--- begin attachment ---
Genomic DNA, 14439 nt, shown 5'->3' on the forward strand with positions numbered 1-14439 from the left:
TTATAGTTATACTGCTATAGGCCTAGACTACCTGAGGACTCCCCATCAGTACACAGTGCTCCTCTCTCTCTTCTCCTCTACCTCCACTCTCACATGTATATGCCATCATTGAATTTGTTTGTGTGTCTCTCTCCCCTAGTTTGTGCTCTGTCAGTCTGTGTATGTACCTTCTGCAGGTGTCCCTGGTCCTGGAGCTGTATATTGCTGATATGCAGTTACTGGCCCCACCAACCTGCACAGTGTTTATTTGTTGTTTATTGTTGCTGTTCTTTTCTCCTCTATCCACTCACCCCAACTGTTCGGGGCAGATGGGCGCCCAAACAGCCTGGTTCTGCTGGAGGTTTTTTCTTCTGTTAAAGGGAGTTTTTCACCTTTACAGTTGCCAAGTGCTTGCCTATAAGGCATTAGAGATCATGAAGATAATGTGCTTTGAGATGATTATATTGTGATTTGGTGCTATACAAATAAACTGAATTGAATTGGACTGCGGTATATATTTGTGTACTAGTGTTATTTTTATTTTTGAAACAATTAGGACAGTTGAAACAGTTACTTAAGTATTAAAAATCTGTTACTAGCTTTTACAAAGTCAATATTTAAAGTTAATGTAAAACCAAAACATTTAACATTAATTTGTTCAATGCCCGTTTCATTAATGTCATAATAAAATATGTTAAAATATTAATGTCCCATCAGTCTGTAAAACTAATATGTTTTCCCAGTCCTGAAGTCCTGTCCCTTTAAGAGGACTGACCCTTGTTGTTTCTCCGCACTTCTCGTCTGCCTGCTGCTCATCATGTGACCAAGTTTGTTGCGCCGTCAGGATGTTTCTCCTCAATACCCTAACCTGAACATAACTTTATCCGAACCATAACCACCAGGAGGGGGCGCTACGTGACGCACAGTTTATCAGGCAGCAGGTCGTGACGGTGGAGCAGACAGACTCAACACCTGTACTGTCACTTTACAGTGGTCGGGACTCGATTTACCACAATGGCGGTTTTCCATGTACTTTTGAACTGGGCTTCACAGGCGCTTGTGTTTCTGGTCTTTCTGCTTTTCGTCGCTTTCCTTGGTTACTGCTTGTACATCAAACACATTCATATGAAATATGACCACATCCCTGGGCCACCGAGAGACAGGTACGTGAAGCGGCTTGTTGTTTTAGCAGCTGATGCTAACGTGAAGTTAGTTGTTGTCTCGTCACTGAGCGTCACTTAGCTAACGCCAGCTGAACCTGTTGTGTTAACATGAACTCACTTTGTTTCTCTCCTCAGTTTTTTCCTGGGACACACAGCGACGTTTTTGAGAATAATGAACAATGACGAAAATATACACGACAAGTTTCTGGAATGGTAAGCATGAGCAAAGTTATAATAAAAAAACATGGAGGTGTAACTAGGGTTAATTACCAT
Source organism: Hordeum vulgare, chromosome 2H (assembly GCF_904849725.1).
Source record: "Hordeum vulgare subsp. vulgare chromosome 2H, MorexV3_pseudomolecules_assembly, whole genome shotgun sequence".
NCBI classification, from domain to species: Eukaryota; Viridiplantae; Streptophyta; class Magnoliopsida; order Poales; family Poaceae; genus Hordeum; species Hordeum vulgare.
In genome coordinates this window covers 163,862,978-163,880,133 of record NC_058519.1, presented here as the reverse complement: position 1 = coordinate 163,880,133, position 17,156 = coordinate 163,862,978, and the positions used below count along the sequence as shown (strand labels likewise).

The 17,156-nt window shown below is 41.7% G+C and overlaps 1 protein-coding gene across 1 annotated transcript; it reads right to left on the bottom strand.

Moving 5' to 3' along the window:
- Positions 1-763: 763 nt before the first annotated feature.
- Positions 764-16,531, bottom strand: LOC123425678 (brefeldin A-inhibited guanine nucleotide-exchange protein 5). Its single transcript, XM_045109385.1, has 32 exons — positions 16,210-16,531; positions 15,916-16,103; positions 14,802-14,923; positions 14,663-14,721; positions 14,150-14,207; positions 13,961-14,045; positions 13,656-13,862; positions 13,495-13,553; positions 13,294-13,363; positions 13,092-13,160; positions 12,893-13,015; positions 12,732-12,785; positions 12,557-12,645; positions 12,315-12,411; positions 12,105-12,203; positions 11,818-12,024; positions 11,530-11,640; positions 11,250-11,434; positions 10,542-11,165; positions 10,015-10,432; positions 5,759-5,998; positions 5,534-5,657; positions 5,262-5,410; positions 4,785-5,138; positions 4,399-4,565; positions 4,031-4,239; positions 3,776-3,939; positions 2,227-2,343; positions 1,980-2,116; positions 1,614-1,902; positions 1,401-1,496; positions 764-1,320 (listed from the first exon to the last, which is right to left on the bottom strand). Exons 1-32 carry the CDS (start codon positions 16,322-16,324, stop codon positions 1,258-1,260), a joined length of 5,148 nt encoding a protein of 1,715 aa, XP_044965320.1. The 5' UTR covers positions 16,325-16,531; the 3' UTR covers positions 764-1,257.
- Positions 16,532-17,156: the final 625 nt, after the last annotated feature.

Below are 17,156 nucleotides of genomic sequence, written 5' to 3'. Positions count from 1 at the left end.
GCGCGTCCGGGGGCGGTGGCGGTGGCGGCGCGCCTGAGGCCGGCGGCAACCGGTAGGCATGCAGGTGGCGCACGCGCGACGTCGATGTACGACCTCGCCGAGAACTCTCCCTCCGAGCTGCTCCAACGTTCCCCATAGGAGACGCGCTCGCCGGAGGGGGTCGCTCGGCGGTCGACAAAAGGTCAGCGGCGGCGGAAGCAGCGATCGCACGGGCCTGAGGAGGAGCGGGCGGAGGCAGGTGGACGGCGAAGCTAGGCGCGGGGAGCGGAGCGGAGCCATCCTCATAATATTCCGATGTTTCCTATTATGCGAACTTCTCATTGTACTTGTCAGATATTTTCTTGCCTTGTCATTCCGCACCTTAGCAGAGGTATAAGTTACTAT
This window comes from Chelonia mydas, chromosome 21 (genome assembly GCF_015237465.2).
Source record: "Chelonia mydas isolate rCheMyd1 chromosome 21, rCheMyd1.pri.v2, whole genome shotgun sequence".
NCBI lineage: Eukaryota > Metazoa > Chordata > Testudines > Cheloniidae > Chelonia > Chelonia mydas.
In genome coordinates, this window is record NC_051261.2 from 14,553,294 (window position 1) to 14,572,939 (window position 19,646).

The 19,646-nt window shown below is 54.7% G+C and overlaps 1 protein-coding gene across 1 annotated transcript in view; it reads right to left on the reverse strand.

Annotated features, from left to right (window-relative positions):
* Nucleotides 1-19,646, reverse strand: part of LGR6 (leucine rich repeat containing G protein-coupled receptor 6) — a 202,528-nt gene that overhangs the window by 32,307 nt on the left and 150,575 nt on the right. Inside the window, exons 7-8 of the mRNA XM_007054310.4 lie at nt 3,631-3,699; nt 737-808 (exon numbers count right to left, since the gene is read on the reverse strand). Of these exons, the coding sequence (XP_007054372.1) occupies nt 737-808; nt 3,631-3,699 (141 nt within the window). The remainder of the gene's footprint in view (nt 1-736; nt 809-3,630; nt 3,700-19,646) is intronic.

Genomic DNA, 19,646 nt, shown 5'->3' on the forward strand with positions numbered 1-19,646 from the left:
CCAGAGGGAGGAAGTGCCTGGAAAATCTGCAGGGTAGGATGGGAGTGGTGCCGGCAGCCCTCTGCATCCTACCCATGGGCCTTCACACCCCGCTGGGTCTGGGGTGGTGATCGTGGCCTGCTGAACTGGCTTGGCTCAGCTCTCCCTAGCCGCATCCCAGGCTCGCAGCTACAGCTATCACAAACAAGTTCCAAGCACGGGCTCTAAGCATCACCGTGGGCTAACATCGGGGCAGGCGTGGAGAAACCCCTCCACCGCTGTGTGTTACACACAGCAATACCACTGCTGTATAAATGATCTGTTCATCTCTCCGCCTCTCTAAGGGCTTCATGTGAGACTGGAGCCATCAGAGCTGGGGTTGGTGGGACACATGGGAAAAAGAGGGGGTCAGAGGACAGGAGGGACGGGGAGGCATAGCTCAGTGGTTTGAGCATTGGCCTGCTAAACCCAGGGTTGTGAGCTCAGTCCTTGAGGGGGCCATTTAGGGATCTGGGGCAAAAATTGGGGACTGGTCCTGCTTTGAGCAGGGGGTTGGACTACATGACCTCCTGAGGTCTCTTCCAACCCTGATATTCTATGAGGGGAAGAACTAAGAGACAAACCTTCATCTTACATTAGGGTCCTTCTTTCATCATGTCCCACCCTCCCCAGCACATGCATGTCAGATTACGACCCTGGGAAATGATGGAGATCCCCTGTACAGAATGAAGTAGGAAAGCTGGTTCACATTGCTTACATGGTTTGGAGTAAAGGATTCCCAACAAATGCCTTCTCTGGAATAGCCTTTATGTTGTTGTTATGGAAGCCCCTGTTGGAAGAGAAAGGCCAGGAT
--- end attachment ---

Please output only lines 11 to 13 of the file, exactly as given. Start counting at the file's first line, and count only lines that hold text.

- Positions 16,532-17,156: the final 625 nt, after the last annotated feature.

Below are 17,156 nucleotides of genomic sequence, written 5' to 3'. Positions count from 1 at the left end.
GCGCGTCCGGGGGCGGTGGCGGTGGCGGCGCGCCTGAGGCCGGCGGCAACCGGTAGGCATGCAGGTGGCGCACGCGCGACGTCGATGTACGACCTCGCCGAGAACTCTCCCTCCGAGCTGCTCCAACGTTCCCCATAGGAGACGCGCTCGCCGGAGGGGGTCGCTCGGCGGTCGACAAAAGGTCAGCGGCGGCGGAAGCAGCGATCGCACGGGCCTGAGGAGGAGCGGGCGGAGGCAGGTGGACGGCGAAGCTAGGCGCGGGGAGCGGAGCGGAGCCATCCTCATAATATTCCGATGTTTCCTATTATGCGAACTTCTCATTGTACTTGTCAGATATTTTCTTGCCTTGTCATTCCGCACCTTAGCAGAGGTATAAGTTACTAT